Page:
Monday, May 14, 2012

A Bit About The Safe


Have you heard the ads on your favorite radio station recommending the purchase of gold and silver for insurance against the ravages of inflation or protection in a world of fiat currencies? I have and most financial planners recommend somewhere between 5% and 25% of your liquid assets be invested in precious metals.  They believe, as do I, that precious metals can act as a hedge against the vagaries of the stock, bond and real estate markets. The big question we all ask when we bring physical metals home is where do I store it?

Some suggest a safe deposit at a bank is the one safe place.  It’s pretty hard for a thief to get into your safe deposit box, unless the thief is the banker or the government. Practically speaking, you may want immediate access to your stash.  What if some crisis happens over the weekend and you need your metals as part of your escape plan.  What if you need your bullion and access to your bank is forbidden.  That means you may want to consider a home safe.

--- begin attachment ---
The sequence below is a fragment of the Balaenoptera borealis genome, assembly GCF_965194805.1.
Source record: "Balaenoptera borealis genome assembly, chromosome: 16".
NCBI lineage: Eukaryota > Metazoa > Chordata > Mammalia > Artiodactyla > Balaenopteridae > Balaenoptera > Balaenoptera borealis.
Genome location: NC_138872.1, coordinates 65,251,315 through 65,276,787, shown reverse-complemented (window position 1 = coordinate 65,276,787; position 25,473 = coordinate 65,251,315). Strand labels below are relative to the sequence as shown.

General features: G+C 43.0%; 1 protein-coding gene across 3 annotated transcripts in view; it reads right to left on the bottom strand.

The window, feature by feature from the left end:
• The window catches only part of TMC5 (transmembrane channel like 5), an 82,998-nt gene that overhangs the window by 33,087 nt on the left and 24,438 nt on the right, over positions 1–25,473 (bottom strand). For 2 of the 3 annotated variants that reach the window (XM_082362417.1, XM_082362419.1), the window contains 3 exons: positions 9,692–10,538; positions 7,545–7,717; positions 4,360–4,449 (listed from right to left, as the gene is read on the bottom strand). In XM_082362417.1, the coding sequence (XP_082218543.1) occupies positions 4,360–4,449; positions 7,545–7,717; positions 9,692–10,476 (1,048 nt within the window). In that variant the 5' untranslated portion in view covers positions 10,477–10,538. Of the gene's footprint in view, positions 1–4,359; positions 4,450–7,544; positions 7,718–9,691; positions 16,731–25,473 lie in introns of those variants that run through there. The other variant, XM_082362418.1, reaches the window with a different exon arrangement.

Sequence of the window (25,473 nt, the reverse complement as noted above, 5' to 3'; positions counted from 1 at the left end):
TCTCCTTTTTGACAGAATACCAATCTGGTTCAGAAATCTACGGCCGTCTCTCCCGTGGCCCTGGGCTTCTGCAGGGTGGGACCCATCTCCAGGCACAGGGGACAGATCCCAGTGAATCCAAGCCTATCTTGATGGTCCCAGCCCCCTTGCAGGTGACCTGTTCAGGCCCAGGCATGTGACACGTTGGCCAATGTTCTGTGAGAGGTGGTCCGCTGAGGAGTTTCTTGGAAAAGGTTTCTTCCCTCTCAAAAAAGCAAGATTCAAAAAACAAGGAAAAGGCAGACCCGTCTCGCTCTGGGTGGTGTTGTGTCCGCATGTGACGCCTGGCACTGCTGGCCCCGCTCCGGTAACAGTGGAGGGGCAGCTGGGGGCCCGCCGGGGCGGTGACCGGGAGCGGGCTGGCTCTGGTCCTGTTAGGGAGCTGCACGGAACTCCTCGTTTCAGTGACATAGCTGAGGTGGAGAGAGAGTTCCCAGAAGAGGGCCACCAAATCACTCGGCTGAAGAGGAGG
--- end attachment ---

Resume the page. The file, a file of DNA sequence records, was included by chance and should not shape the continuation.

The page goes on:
Home safes are relatively inexpensive and come in a variety of sizes.  A 1.3 cubic foot safe is fairly common and would hold a foot high stack of 8 ½ X 11 paper or large enough to hold 1,000 of silver. A safe that size weighs about 100 pounds and might be easy for a thief to carry off, so you night want one bigger.  An alternative to the putting the safe in the bedroom, a common place for thieves to look, is in the basement and you might consider bolting the safe to the floor.

Consumer Reports Money Adviser suggests documents you should keep in a safe and for how long:

Birth and death certificates - Forever
Estate-planning documents - Forever (Unless your executor knows how to get into your safe, also make sure he or she and your lawyer have copies.)
Life-insurance policies - Until the term of coverage ends
Savings bonds - Until you cash them in at maturity (30 years in the case of Series EE bonds)
Stock certificates  - Until you sell the stock or have it converted to direct or street-name registration
Tax returns - At least seven years
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